New subsection 34(126.96.36.199.1) changes and limits the basis for appeals in regard to a zoning amendment application where Council has failed to make a decision within the statutory time limits or has refused to approve the application.
Prior to Bill 139, subsection 34(11) simply required the filing of a notice of appeal, as the reason for the appeal was fact-based in that the appeal related to either a refusal of the request for amendment or a failure to make a decision within the statutory time limits. No other basis/reason was required.
As a result of new subsection 34(188.8.131.52.1), in addition to the factual pre-requisite of the a refusal or a failure to make a decision within the statutory time limits, the appeal can only be made on the following basis:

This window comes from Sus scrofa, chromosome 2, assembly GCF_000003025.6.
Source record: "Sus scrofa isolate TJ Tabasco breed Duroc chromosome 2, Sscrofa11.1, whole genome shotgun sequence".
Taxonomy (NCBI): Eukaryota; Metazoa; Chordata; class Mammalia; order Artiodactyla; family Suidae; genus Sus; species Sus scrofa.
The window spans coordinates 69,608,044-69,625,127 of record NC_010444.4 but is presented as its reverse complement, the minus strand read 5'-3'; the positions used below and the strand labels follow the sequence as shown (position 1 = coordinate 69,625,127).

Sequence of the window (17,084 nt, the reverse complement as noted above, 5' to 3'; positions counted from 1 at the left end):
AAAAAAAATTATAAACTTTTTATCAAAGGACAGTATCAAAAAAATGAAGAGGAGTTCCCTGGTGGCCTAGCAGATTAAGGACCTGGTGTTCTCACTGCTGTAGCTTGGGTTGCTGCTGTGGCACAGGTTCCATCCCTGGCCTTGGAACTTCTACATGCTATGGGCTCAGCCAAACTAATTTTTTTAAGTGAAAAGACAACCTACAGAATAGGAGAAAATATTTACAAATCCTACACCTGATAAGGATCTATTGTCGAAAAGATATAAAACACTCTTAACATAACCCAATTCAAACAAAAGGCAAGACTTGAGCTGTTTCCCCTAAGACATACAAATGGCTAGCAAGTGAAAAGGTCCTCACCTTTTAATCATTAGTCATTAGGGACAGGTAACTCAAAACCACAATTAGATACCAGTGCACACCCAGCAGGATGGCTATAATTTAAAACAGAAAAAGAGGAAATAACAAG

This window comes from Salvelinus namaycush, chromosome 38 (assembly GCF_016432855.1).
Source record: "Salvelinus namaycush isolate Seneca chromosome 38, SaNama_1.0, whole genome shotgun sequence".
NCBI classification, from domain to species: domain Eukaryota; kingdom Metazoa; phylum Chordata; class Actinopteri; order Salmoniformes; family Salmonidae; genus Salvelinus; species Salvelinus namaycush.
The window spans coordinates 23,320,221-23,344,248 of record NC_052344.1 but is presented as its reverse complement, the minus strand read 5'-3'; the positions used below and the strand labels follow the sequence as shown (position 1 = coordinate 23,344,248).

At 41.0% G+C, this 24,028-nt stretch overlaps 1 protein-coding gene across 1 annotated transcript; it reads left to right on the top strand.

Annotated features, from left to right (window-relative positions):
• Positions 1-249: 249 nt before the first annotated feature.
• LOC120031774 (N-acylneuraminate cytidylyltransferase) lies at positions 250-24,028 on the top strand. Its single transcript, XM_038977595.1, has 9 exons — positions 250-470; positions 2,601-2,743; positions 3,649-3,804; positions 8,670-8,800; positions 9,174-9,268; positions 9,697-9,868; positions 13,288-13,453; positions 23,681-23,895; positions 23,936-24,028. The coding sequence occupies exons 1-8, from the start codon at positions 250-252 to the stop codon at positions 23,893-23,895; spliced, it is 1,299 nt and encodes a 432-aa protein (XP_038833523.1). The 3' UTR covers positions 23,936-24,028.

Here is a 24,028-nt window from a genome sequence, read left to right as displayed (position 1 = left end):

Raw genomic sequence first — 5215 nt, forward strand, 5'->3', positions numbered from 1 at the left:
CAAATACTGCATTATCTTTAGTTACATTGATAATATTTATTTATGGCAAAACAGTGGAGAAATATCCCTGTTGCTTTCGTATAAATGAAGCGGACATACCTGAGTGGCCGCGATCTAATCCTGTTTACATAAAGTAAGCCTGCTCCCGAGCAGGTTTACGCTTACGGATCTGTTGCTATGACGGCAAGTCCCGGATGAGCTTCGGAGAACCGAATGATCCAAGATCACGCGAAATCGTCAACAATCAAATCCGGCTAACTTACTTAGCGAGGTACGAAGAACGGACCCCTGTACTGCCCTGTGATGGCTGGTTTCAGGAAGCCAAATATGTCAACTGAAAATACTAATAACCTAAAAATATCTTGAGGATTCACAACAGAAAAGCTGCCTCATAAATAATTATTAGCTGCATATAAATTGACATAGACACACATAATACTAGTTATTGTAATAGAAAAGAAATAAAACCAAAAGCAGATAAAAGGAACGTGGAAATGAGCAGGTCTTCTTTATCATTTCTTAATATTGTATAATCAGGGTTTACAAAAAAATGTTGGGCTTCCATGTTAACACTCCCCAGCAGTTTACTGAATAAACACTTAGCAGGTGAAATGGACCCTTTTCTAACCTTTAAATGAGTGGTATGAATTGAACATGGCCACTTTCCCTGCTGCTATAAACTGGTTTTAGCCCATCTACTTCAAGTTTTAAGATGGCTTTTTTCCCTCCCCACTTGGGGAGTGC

(a) that the existing part or parts of the zoning by-law that would be affected by the requested amendment:
is inconsistent with a policy statement issued under subsection 3(1),
fails to conform with or conflicts with a provincial plan, or
fails to conform with the applicable municipality’s official plan.
(b) the requested amendment:
is consistent with policy statements issued under subsection 3(1),
conforms with or does not conflict with provincial plans, and
conforms with the applicable municipality’s official plan.
The Bill 139 amendment means that there is no longer any permissible grounds of appeal which would allow a proposed zoning by-law amendment to be judged on its planning merits per se, that is, for instance, its consistency with the principles of good planning.